Language, Politics

Via Language Hat, a New York Times article by Howard French on the complex linguistic situation in China.

For China, the consequences of this linguistic fragmentation are immense. Although no one in government says that local languages should be eliminated, there is a growing awareness that the country’s national construction cannot be considered complete until all Chinese can speak a common language, which remains a distant goal.

French highlights the particular diversity of Fujian province 福建, from where most Taiwanese are from:

Even by the standards of China’s complicated language matrix, Fujian Province stands out for its richness, a dense thicket of tongues laid down by waves of migration over time from central China.

We have an expression, that if you drive five miles in Fujian the culture changes, and if you drive 10 miles, the language does,” said Zhang Zhenxing, a linguist from Fujian at the Chinese Academy of Social Sciences in Beijing. In recent years, because of economic growth things have been getting better, but there are still an extraordinary number of dialects in Fujian.”

One of the things this reminded me of is how in early 19th century Taiwan, it was not uncommon to be killed over the differences between the two major dialects of Hoklo 福佬話 spoken in Taiwan. One was from Zhangzhou 漳州 and the other from Quanzhou 泉州, both in Fujian. There were various shibboleths which were used to test where people were from, the wrong answer resulting in death. However, over time, these differences eroded. (See my thesis for a more extended discussion of the reasons behind this decline.)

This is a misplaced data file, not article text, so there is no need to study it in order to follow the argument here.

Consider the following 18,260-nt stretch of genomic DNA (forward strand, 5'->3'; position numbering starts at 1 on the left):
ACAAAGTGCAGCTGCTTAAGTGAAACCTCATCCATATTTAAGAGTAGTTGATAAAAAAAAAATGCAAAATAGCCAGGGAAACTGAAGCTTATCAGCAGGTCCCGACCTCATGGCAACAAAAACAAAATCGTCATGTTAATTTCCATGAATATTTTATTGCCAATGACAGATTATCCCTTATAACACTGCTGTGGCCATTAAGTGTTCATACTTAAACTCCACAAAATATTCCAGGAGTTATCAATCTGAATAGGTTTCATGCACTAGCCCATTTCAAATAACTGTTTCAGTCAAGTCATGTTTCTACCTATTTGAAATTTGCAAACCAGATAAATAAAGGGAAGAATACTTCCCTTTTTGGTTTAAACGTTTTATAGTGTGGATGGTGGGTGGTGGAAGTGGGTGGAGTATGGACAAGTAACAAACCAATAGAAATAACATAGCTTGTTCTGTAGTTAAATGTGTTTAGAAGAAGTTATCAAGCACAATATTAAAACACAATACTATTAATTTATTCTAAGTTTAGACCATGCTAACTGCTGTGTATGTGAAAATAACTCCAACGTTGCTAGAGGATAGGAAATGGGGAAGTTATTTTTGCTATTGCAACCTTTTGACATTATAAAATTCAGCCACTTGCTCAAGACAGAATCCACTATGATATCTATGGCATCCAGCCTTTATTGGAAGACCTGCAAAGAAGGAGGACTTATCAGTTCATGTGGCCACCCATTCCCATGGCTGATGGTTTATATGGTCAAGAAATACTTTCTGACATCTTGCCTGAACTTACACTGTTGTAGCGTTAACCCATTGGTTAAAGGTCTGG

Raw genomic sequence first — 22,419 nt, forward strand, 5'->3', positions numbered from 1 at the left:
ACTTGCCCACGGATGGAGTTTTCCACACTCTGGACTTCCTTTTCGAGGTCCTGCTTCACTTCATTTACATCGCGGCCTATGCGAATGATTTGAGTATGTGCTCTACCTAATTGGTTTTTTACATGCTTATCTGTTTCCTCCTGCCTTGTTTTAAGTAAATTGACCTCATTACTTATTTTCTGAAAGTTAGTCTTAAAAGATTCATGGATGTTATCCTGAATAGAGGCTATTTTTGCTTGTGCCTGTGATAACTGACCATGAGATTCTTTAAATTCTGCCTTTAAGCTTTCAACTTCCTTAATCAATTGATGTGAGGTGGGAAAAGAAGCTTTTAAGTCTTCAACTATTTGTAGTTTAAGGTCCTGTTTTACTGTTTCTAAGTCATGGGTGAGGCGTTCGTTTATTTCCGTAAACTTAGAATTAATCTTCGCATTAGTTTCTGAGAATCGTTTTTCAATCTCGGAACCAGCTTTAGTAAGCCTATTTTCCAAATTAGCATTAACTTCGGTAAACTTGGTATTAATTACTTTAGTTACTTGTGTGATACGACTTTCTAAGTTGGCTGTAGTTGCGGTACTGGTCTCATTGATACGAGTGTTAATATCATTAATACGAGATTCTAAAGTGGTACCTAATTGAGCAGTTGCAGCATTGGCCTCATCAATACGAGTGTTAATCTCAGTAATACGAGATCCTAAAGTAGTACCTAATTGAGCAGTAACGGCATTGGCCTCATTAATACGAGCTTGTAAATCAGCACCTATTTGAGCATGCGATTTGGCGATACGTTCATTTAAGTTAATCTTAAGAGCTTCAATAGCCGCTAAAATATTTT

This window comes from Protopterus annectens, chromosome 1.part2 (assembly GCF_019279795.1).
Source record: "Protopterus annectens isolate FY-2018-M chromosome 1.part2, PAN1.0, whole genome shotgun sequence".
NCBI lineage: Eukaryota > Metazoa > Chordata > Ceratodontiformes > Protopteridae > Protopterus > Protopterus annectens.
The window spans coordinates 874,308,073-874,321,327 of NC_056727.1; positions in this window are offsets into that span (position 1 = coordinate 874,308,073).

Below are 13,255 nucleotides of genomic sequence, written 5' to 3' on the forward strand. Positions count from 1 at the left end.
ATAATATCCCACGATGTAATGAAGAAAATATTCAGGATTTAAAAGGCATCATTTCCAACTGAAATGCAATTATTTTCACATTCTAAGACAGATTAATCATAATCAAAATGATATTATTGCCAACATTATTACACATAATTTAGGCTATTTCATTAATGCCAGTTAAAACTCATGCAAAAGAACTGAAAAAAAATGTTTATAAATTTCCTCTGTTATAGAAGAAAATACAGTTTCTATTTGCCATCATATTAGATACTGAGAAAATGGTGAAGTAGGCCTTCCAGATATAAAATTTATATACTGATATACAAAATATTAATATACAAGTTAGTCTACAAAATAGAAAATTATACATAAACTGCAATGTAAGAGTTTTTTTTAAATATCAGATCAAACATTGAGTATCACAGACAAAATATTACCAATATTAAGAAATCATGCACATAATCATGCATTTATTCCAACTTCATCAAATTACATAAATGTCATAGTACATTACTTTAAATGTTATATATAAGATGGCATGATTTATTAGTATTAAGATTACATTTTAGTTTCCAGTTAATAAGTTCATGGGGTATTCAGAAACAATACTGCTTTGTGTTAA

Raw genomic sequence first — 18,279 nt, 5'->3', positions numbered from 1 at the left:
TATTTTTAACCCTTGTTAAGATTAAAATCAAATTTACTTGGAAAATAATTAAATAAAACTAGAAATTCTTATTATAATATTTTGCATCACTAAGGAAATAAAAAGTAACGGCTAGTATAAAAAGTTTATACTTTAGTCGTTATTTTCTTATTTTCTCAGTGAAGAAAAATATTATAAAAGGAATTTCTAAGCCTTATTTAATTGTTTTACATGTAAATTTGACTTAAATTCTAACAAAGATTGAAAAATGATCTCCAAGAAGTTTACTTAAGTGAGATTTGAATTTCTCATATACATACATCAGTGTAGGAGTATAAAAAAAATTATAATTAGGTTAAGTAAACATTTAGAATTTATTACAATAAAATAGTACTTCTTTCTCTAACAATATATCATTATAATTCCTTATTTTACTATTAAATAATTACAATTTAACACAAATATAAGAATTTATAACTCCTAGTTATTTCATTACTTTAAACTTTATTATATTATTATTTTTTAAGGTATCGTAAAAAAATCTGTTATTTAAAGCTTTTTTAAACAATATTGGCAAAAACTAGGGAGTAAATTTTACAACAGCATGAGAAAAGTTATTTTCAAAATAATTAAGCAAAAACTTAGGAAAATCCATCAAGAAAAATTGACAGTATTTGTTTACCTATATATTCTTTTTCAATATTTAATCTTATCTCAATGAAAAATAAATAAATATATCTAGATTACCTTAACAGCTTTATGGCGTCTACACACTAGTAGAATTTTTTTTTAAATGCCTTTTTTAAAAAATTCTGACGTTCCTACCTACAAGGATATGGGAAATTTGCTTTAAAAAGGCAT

The opposite has happened with the languages formerly known as Serbo-Croatian, where differences are actively being created where none existed before. The process of standardizing Aborigine languages in Taiwan is creating problems because the decision to use a particular variety as the basis for textbooks will turn it into the default standard for that language. Before such differences were simply amusing, now they are political.

In short, regional differences can become more or less important depending on much more than linguistic grounds. At the same time, this is not completely independent of linguistic issues. Some languages are much further apart, making it more difficult to simply overcome regional differences simply by fiat.

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